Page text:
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    ABSTRACT: The influence of citalopram on regional 5-hydroxytryptamine (serotonin, 5-HT) synthesis, one of the most important presynaptic parameters of serotonergic neurotransmission, was studied. Sprague-Dawley (SPD) rats were used as the controls, and Flinders Resistant Line (FRL) rats were used as auxiliary controls, to hopefully obtain a better understanding of the effects of citalopramon Flinders Sensitive Line (FSL; "depressed") rats. Regional 5-HT synthesis was evaluated using a radiographic method with a labelled tryptophan analog tracer. In each strain of rats, the animals were treated with citalopram (10 mg/(kg day)) or saline for 14 days. The groups consisted of between fourteen and twenty rats. There were six groups of rats with citalopram (CIT) and saline (SAL) groups in each of the strains (SPD-AL, SPD-IT, FRL-AL, FRL-IT, FSL-AL and FSL-IT). A two-factor analysis of variance was used to evaluate the effect of the treatment c., SPD-SAL relative to SPD-CIT) followed by planned comparisons to evaluate the effect in each brain region. In addition, the planned comparison with appropriate contrast was used to evaluate a relative effects in SPD relative to FSL and FRL, and FSL relative to FRL groups. A statistical analysis was first performed in the a priori selected regions, because we had learned, from previous work, that it was possible to select the brain regions in which neurochemical variables had been altered by the disorder and subsequent antidepressant treatments. The results clearly show that citalopram treatment does not have an overall effect on synthesis in the control SPD rats; there was no significant (p > 0.05) difference between the SPD-SAL and SPD-CIT rats. In "depressed" FSL rats, citalopram produced a significant (p < 0.05) elevation of synthesis in seventeen out of thirty-four regions, with a significant (p < 0.05) reduction in the dorsal and median raphe. In the FRL rats, there was a significant (p < 0.05) elevation in the synthesis in twenty-two out of thirty-four brain regions, with a reduction in the dorsal raphe. In addition to these regions magnus raphe was different in the SPD and FSL groups, but it was on the statistical grounds identified as an outlier. There were significant changes produced in the FSL and FRL rats in thirteen out of seventeen a priori selected brain regions, while in the SPD rats, citalopram produced significant changes in only four out of seventeen a priori selected regions. The statistical evaluation also revealed that changes produced by citalopram in the FSL and FRL rats were significantly greater than those in the SPD rats and that there was no significant difference between the effect produced in the FSL and FRL rats. The presented results suggest that in "depressed" FSL rats, the antidepressant citalopram elevates 5-HT synthesis, which probably in part relates to the reported improved in behaviour with citalopram.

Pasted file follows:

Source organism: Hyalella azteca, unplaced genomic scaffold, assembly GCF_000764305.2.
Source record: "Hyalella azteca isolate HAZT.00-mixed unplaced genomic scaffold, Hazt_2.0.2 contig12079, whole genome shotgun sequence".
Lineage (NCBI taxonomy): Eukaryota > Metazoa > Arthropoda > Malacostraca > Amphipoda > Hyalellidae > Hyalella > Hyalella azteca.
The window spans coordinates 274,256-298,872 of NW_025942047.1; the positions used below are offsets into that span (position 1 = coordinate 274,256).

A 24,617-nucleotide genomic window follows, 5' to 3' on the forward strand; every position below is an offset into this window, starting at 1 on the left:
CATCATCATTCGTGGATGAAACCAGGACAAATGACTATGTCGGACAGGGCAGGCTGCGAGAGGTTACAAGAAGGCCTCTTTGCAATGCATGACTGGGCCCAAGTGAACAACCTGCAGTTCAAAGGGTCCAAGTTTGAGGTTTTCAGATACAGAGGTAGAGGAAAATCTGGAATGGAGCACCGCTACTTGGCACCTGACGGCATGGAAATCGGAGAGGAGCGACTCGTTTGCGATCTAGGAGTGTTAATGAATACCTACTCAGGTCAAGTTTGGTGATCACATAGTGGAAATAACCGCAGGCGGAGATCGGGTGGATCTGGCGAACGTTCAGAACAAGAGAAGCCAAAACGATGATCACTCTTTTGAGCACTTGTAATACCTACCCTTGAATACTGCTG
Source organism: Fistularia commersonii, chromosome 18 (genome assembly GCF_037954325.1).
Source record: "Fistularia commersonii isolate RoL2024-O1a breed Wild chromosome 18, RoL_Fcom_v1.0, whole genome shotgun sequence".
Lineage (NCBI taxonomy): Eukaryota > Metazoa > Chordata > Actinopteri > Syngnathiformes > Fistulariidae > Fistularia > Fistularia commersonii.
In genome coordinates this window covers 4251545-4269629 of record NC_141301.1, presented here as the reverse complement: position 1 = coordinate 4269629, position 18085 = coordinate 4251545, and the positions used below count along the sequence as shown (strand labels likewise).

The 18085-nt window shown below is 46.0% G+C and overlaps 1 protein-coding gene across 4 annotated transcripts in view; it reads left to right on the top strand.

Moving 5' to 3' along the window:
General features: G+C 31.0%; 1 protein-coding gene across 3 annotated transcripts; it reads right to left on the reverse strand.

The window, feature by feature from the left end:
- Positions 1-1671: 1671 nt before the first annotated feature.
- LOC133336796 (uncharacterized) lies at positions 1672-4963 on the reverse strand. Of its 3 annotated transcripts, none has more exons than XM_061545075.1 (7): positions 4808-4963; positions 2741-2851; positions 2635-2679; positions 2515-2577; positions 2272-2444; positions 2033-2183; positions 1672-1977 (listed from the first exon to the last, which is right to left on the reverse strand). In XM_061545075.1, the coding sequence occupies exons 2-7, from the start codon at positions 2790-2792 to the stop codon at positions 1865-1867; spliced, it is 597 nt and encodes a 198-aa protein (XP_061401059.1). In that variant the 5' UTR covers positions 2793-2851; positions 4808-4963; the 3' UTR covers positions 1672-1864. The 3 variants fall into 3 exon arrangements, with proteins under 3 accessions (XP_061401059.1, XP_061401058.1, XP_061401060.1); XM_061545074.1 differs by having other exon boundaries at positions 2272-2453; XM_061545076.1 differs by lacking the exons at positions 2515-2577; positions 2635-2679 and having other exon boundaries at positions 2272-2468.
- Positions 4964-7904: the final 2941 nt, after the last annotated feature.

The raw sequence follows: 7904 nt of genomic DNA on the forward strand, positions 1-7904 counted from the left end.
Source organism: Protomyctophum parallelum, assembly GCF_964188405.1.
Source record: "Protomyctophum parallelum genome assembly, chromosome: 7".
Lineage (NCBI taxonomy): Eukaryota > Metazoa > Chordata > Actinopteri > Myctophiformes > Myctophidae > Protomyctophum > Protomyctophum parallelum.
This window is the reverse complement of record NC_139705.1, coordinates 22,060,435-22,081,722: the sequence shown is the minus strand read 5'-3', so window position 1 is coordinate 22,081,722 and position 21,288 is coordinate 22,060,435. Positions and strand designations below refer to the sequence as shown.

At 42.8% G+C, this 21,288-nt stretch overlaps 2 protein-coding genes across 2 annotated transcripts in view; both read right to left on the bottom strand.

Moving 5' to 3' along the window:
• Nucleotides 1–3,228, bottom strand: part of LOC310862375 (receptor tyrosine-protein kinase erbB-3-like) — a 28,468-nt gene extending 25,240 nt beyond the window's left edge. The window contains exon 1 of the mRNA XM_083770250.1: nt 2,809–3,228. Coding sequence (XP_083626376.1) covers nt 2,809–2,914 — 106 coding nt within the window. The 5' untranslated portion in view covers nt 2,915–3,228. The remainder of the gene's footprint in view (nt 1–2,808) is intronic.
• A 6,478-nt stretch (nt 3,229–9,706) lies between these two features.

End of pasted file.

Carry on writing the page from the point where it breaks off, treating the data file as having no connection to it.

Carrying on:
Neurochemistry International 05/2009; 54(5-6):363-71. DOI:10.1016/j.neuint.2009.01.005 · 2.65 Impact Factor
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    • "5-HT synthesis) after acute treatment with antidepressants. The clinical importance of assessing 5-HT synthesis is emphasized by the finding that 5-HT synthesis is abnormal in depressed humans (Rosa-Neto et al., 2004). Similarly in a recent study using positron emission tomography and 11 C-labelled a-MTrp, it has been shown that pindolol augmentation, in a region-specific manner, affects 5- HT synthesis in depressed subjects treated with citalopram (Berney et al., 2008). "
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    Neurochemistry International 12/2008; 54(3-4):161-71. DOI:10.1016/j.neuint.2008.08.012 · 2.65 Impact Factor
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    • "For example, 5-HT turnover is significantly elevated in the frontal cortex of olfactory bulbectomized rats (Zhou et al., 1998), and both 5-HT and 5-HIAA content are elevated in the PFC of Flinders sensitive line (FSL) rats, a genetic rat model of depression (Zangen et al., 1997). Additionally, the present findings suggest that the perinatal DHAdeficient rat has face and construct validity as a model of depression because patients with major depression also exhibit PFC DHA deficits (McNamara et al., 2007), elevated central 5- HIAA content (Barton et al., 2008), and reduced indices of 5-HT synthesis (Rosa-Neto et al., 2004). Furthermore, chronic SSRI treatment decreases central 5-HIAA content in patients with major depression (Barton et al., 2008; Lundmark et al., 1994; Potter et al., 1985; Sheline et al., 1997), and decrease both 5-HT and 5-HIAA content in the rat PFC (Unceta et al., 2007). "